It is true that, as Hadfield suggests, the opening of the play generates in the audience an anticipation of political change—after all, the old emperor is dead and a new head of state must be installed. Beyond this, however, there is no indication that any wide−ranging changes are imminent. It is also not clear why Titus should guide Rome to become a "better and fairer state" (Hadfield 471), and why Romans should desire significant constitutional modifications, as there is no suggestion that the late emperor abused his power to rule the Empire in a tyrannical fashion. Indeed, the long list of military successes referred to in Scene One indicates that the Empire is in a generally prosperous condition, while Titus's assertion that "Upright he held it [the sceptre], lords, that held it last" (1.1) strongly suggests that the late emperor was a fair and lawful ruler. The play offers no evidence for a popular desire to alter the existing Roman constitution.

[→page 112] Consequently, there is no reason to assume that anything other than a system of "pure Election" is and has been the modus operandi for the determination of a new head of state in Titus's fictional Rome. The choice of Titus "by common voice in Election"—an event which occurred before the beginning of the play—would have represented a rather pointless undertaking in the primogenital system insisted upon by Saturninus. In itself, Saturninus's claim to a hereditary title does not constitute reliable evidence with regard to established constitutional practices. In fact, there is no reason why we should believe anything Saturninus says—facing defeat, he falsely claims to be in possession of the "people's hearts" (1.1.211), even though it has become perfectly clear that the people wish Titus to assume the empery. If anything, the impression one gains is that Saturninus's claim to hereditary right is his final desperate attempt to win a battle he has been losing from the start.

Similarly, it is difficult to see how Titus's clearly misguided choice of Saturninus supports the notion that Rome has reached the point of transition from a hereditary to an elective constitution. It is precisely because Titus makes the wrong choice—a choice that destroys the political harmony Rome had hitherto enjoyed and one that essentially disregards vox populi (in Act 5, Scene 1, Saturninus admits that Titus ignored the voice of the people by choosing him)—that we have a tragedy on our hands. Given that the tragic cycle moves from order to disorder and back, it would be problematic to assume that Titus's choice is not somehow disrupting an established system or order. His selection of the hereditary candidate undermines a previously stable governmental system and swiftly leads the state into tyranny. The implication is surely that, had Titus chosen Bassianus, the existing order would not have been disrupted. It is also important to note that Titus's downfall begins not with the sacrifice of Alarbus, but with his decision to disregard Rome's existing elective system, and with that to override the voice of the people. Bassianus, in the knowledge that the people will choose him over his older brother, attempts respectfully to intervene one final time by asking Titus to support his claim, but the [→page 113] request is ignored entirely. In an unwise move, the people's representatives, the tribunes, grant Titus permission to select the emperor himself, but, as Taylor has rightly pointed out, apparently only to "gratify Titus for his great services to Rome, implying that such a delegation of power was highly unusual" (136). Thus, the tribunes certainly "must bear a measure of the blame for abdicating their constitutional responsibility" (Taylor 136), but the choice to disregard popular preferences and, in this sense, to abuse the people's trust, is solely Titus's own. In other words, it is ultimately Titus, who, by following his predisposition towards lineal succession, subverts the established electoral conventions of the play's fictional Rome.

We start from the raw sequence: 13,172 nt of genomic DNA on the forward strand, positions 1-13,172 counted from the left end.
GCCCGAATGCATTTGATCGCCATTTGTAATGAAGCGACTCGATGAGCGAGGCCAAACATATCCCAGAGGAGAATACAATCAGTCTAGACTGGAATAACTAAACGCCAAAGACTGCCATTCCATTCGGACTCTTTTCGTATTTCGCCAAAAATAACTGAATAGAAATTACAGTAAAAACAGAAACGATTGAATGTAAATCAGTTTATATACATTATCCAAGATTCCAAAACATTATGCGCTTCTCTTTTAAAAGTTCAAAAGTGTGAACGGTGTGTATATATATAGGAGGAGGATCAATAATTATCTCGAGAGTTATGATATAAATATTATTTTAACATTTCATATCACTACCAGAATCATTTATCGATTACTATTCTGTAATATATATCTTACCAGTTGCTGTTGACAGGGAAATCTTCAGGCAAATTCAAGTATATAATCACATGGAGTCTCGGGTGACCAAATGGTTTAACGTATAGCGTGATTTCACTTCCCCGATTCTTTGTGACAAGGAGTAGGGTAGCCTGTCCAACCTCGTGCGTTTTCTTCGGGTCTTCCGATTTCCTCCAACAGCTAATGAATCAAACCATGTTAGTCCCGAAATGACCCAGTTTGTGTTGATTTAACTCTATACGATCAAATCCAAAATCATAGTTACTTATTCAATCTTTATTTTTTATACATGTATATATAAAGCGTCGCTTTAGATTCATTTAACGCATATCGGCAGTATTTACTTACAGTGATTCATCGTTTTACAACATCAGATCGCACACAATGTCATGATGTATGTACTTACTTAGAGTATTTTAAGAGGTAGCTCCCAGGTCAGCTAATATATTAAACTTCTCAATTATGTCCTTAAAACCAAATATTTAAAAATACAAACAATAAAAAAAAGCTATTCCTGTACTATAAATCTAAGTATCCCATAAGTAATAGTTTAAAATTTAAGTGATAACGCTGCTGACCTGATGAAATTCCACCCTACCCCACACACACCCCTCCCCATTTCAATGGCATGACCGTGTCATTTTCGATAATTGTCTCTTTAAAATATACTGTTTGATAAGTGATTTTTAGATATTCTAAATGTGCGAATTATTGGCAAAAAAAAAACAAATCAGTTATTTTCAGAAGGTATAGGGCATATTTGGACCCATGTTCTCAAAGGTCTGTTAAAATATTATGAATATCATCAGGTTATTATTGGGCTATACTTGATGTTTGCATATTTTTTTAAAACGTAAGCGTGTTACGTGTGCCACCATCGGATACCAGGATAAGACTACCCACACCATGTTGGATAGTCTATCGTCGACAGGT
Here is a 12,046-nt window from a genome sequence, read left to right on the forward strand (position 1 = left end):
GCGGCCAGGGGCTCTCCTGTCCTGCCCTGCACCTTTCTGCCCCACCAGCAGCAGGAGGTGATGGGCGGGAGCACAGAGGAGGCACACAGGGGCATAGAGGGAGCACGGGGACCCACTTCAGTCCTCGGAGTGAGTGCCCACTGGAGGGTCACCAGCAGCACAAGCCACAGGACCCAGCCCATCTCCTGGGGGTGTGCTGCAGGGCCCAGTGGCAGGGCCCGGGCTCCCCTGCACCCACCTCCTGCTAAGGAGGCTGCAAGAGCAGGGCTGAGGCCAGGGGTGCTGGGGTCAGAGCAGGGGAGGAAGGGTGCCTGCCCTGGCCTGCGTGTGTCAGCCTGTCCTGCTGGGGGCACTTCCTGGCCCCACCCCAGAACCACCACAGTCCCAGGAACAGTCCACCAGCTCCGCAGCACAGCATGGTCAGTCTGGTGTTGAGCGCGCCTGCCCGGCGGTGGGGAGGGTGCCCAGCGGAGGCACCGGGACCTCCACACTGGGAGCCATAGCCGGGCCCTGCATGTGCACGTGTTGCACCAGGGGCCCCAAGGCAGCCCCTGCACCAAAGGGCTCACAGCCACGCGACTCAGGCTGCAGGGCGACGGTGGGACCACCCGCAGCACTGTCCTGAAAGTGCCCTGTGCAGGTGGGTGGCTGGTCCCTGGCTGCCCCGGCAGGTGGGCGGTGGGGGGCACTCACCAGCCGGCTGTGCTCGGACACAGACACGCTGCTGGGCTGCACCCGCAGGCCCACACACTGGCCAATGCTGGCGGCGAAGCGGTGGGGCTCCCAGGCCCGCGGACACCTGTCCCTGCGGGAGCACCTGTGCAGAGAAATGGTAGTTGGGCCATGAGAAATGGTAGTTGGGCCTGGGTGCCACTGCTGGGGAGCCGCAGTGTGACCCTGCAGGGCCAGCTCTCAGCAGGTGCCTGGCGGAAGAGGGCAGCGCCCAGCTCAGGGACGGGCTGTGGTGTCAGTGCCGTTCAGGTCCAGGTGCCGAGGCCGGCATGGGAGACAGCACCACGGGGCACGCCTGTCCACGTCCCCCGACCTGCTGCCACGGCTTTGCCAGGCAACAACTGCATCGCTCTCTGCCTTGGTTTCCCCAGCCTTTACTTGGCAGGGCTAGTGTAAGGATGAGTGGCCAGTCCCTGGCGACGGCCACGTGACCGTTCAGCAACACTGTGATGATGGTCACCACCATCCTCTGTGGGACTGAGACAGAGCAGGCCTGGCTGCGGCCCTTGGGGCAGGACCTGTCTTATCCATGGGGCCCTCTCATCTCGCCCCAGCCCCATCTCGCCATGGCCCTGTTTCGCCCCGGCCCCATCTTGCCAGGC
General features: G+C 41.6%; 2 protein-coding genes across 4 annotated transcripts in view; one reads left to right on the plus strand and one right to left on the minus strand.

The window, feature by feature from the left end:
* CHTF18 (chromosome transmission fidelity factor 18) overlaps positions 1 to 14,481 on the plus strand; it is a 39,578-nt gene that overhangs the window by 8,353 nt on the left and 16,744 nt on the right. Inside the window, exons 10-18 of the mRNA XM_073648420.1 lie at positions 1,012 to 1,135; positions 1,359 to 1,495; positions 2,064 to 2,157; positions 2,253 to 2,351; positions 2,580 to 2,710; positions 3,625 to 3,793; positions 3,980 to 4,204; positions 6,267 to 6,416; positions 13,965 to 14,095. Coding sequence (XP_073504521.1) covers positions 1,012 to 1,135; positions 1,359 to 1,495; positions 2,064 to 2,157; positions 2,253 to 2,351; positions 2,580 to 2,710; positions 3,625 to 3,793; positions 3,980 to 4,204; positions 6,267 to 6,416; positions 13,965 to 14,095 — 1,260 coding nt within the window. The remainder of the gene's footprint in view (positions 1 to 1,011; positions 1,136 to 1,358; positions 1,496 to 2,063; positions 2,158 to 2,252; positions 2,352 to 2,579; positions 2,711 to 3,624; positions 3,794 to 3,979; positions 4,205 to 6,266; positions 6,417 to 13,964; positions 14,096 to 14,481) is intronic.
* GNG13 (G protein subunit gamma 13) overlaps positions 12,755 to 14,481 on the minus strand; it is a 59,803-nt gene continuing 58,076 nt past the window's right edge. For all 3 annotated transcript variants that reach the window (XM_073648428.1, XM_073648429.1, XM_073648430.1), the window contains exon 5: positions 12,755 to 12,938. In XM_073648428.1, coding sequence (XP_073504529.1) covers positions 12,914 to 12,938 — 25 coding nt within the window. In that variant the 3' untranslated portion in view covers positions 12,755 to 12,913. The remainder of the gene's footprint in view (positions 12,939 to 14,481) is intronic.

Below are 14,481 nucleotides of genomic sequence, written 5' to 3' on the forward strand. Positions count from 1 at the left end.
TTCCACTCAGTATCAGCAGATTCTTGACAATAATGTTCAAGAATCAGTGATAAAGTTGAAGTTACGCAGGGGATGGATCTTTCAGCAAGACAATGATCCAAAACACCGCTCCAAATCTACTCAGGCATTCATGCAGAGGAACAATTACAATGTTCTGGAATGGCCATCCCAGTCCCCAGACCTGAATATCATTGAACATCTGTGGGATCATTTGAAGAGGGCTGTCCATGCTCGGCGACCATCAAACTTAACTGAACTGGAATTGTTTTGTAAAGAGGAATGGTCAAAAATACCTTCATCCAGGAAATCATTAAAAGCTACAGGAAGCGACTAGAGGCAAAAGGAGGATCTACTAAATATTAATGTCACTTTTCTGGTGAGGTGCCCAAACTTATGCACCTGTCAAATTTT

By throwing into relief the particular events and choices that result in the creation of Saturninus as emperor, Titus Andronicus not only invites the audience to witness the very moment at which a previously sound governmental system declines into misrule and tyranny, but the play also asks us to explore the underlying reasons which set in motion this decline. As we have seen, the tribunes must be apportioned at least some of the blame for undermining the existing constitution by allowing an individual unilaterally to choose the new emperor, even if this individual is highly esteemed. Yet, while the failure of the tribunes and Titus to choose aright at crucial moments paves the way for a political decline that affects all of Rome, the particular horrors that befall the Andronici have their origins in the sacrificial killing of Tamora's first born son Alarbus. The structural importance of the passage is maintained in Ravenscroft's adaptation; here too it is readily apparent that while the misguided political decisions alone would have sufficed to cause the decline of Rome into tyranny, Alarbus's death is necessary to explain the localised amplification of the cruel tyrannical rule visited upon the entire nation. However, Ravenscroft made an important modification with regard to Titus's motivation for sanctioning the death of Alarbus. In Shakespeare's original, Titus and his surviving sons merely adhere to established Roman customs. The religious context of the event is highlighted by both Lucius and Titus, who state respectively: [→page 114]